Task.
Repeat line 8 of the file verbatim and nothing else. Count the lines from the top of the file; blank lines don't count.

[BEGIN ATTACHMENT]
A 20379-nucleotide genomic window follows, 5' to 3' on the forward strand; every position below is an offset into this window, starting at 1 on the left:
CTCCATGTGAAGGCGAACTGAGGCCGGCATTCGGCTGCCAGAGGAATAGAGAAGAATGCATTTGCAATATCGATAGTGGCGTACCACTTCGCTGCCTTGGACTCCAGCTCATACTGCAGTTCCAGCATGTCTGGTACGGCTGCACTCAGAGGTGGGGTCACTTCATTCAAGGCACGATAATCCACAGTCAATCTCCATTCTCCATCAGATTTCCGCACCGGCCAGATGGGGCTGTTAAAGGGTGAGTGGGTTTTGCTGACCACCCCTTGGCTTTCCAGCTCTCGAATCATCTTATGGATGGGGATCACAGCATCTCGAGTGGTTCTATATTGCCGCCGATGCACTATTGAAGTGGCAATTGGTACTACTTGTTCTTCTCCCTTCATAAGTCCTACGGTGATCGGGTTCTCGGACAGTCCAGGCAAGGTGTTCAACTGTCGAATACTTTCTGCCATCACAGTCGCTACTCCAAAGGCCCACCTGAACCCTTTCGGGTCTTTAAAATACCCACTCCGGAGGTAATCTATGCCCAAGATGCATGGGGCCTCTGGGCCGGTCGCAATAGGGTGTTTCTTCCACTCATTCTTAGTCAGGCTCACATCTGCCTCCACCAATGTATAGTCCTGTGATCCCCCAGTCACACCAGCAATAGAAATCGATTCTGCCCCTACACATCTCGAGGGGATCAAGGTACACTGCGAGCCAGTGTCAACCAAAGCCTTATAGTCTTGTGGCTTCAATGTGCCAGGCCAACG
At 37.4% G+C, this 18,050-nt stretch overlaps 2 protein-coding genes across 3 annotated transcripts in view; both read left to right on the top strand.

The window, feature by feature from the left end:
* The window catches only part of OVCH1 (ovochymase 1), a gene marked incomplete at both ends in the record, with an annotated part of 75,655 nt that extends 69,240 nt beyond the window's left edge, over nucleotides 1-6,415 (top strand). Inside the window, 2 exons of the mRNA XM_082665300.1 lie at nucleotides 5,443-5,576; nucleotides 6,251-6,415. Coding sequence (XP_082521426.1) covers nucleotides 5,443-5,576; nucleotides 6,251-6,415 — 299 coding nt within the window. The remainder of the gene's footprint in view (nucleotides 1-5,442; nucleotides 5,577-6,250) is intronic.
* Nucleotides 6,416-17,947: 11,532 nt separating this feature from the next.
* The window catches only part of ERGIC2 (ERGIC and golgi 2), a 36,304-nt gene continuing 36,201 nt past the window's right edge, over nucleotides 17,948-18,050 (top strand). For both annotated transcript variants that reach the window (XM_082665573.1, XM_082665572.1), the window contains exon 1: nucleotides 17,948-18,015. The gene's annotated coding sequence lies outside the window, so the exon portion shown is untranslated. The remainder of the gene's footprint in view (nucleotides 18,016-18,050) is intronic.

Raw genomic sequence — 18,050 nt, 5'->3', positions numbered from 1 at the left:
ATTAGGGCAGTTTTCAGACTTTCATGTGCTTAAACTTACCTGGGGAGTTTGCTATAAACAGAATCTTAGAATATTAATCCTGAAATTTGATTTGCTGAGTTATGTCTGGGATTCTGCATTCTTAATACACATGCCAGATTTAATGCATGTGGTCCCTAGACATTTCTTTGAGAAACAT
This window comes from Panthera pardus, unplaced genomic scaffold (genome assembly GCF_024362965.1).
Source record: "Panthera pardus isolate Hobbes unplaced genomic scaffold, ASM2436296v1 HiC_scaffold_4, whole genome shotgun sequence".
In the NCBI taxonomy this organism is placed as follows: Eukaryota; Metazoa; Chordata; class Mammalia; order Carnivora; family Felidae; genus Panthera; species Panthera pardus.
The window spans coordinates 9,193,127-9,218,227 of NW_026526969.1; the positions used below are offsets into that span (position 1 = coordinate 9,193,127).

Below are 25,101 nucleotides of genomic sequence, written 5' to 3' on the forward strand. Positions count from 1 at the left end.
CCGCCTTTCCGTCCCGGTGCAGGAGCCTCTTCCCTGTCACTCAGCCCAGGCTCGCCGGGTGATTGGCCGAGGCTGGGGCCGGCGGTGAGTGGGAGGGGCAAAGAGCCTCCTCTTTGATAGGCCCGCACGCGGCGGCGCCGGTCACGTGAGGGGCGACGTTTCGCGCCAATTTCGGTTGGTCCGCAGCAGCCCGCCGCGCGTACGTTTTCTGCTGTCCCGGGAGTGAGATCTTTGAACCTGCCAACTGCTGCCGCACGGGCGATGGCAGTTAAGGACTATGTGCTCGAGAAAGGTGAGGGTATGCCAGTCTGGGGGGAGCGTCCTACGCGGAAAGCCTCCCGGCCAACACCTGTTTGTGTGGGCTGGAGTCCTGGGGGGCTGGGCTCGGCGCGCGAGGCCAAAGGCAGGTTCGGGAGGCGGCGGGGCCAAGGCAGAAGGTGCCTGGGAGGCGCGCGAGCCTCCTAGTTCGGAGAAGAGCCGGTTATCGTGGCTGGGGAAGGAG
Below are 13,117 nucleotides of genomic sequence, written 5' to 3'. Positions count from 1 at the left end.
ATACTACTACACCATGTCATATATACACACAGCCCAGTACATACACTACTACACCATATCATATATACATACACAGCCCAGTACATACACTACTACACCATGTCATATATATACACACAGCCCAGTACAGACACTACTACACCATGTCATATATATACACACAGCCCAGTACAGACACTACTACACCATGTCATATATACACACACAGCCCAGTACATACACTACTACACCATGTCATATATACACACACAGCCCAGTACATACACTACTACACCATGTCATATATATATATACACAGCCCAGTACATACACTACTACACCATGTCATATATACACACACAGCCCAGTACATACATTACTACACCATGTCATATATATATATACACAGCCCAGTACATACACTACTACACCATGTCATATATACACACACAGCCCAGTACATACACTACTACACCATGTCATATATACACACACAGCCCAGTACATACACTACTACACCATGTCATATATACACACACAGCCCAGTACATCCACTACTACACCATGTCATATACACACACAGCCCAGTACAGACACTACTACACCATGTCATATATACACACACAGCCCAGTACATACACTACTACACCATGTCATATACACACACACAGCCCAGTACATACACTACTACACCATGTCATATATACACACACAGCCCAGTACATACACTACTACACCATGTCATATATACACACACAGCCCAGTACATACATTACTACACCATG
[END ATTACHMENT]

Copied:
Raw genomic sequence — 18,050 nt, 5'->3', positions numbered from 1 at the left: